Making simple changes to daily activity have proven to be very effective, including a minimum of 1-2 hours of outdoor activity per day ( https://www.myopiaprofile.com/why-outdoor-time-matters-in-myopia-development/) .
While outside, there should be little to no near focus happening. Riding bikes, walking, running, playing sports, and playing with others are some ideas of outdoor activities.
Unfortunately, there is no outright cure for myopia, but there are different treatments that can slow the progression of nearsightedness. While many people with myopia believe that their only options are glasses, contact lenses, or laser surgery, there is another option – orthokeratology!
At our office, we employ the use of unique retainer lenses that non-invasively reshape the cornea while you sleep. While this may sound a bit scary, it is safe for patients of all ages!
Orthokeratology is reversible, allowing the cornea to readjust itself to its original shape when the lenses are not worn; in a way, these lenses are like retainers, but for your eyes, with each lens made specifically for your eyes. Fortunately, the change of the cornea is so slow that during the day, you are able to see clearly without any visual aid! Furthermore, it is not necessary that you have worn any type of contact lens before. You can easily be taught how to insert and remove orthokeratology lenses and how to properly care for them.
Because the eye grows throughout childhood, children are especially good candidates for orthokeratology. Imagine how great it would be if your child could see 20/20 without glasses or contact lenses during the waking hours. No more worrying about losing or break their glasses, or not properly caring for soft contact lenses. School and sports become hassle-free when you see perfect without glasses or contacts.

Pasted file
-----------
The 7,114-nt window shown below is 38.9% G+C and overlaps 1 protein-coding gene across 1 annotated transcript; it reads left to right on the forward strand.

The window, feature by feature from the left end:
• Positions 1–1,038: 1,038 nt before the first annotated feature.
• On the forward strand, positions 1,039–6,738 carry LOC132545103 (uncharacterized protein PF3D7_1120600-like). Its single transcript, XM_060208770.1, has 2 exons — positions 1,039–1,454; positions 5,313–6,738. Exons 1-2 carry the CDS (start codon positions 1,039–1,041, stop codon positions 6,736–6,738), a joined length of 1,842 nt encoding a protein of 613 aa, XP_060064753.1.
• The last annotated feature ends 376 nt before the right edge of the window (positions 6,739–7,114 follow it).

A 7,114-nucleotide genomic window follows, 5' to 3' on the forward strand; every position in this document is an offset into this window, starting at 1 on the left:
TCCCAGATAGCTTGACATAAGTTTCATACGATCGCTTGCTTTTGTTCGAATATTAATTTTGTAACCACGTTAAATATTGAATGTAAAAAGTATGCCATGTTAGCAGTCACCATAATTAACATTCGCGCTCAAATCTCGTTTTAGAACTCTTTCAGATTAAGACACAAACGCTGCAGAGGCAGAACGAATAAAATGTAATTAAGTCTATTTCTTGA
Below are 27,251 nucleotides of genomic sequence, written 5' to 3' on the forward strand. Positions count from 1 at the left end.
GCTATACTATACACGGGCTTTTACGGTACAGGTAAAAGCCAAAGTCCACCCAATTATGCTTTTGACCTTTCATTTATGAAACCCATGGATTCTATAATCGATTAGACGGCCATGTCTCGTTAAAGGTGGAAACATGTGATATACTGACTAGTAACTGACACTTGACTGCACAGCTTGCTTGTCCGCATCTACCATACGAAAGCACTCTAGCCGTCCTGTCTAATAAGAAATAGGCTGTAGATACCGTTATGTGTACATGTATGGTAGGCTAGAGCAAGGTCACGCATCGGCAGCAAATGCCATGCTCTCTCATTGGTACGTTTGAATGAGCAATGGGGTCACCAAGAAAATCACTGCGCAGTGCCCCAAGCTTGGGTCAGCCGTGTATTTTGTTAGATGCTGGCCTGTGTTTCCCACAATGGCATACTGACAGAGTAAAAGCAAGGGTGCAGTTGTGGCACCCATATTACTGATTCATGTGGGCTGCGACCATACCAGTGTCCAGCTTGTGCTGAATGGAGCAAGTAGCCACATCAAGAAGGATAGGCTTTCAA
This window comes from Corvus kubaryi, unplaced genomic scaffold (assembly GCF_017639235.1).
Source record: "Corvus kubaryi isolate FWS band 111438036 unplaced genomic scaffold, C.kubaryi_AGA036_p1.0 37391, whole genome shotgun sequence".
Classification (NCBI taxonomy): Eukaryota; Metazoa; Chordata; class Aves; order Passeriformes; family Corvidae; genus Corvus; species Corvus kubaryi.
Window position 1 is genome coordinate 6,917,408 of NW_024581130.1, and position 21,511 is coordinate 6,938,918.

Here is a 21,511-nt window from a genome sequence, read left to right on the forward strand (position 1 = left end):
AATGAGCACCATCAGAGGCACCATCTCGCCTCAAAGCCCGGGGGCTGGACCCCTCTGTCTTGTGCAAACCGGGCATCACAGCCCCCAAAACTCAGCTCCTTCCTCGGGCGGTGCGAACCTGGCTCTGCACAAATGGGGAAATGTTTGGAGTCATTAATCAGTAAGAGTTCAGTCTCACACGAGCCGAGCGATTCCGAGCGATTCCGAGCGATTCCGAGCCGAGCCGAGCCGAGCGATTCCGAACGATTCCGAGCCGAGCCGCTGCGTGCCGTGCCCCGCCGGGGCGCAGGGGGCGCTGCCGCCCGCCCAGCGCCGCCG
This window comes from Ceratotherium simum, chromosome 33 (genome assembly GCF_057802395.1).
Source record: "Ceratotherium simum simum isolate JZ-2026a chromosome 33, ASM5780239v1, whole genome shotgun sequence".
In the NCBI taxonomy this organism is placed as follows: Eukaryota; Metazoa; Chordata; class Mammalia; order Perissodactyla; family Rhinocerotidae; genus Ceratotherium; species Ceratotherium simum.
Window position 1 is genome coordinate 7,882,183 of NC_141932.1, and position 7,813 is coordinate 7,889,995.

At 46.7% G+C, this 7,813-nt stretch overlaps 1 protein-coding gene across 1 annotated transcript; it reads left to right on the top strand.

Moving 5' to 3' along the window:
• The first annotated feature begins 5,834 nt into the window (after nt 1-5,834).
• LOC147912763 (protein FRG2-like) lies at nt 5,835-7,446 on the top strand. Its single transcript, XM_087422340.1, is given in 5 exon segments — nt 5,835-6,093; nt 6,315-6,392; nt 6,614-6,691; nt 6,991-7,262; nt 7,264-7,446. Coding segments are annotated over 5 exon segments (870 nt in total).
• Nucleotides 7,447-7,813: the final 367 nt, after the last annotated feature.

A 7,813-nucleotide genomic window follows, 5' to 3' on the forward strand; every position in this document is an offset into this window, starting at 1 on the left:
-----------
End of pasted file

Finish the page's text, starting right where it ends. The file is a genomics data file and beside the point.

Let’s not forget that in addition to being more convenient, orthokeratology is also actually very beneficial to your child’s eye health as well. By slowing the progression of myopia and the elongation of the eye, your child will be at lower risk for retinal detachment, cataracts, glaucoma, and even blindness.
If you or anyone you know is myopic, be sure to ask our specialist, Dr. Erika Morrow, about orthokeratology! Although the lenses work their magic while you sleep at night, the real difference will be your clear vision during the day.
Serving the communities of Savannah, the Historic District, Pooler, Rincon, Garden City, Tybee Island, Skidaway Island, Whitemarsh Island, Isle of Hope, and other areas of the Low Country.
Call today to schedule your consultation with Dr. Erika Morrow or schedule online.
If you need to reach Dr. Morrow after business hours please call our main office at 912-483-6600. Our voicemail will prompt you to dial #1 for emergencies which will transfer your call directly to Dr. Morrow’s cell phone.
NOTE: There is a $100 after-hours service fee for eye emergencies seen after normal business hours listed below.
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Thurs – Fri: 7:30am – 4pm
Sat – Sun: Closed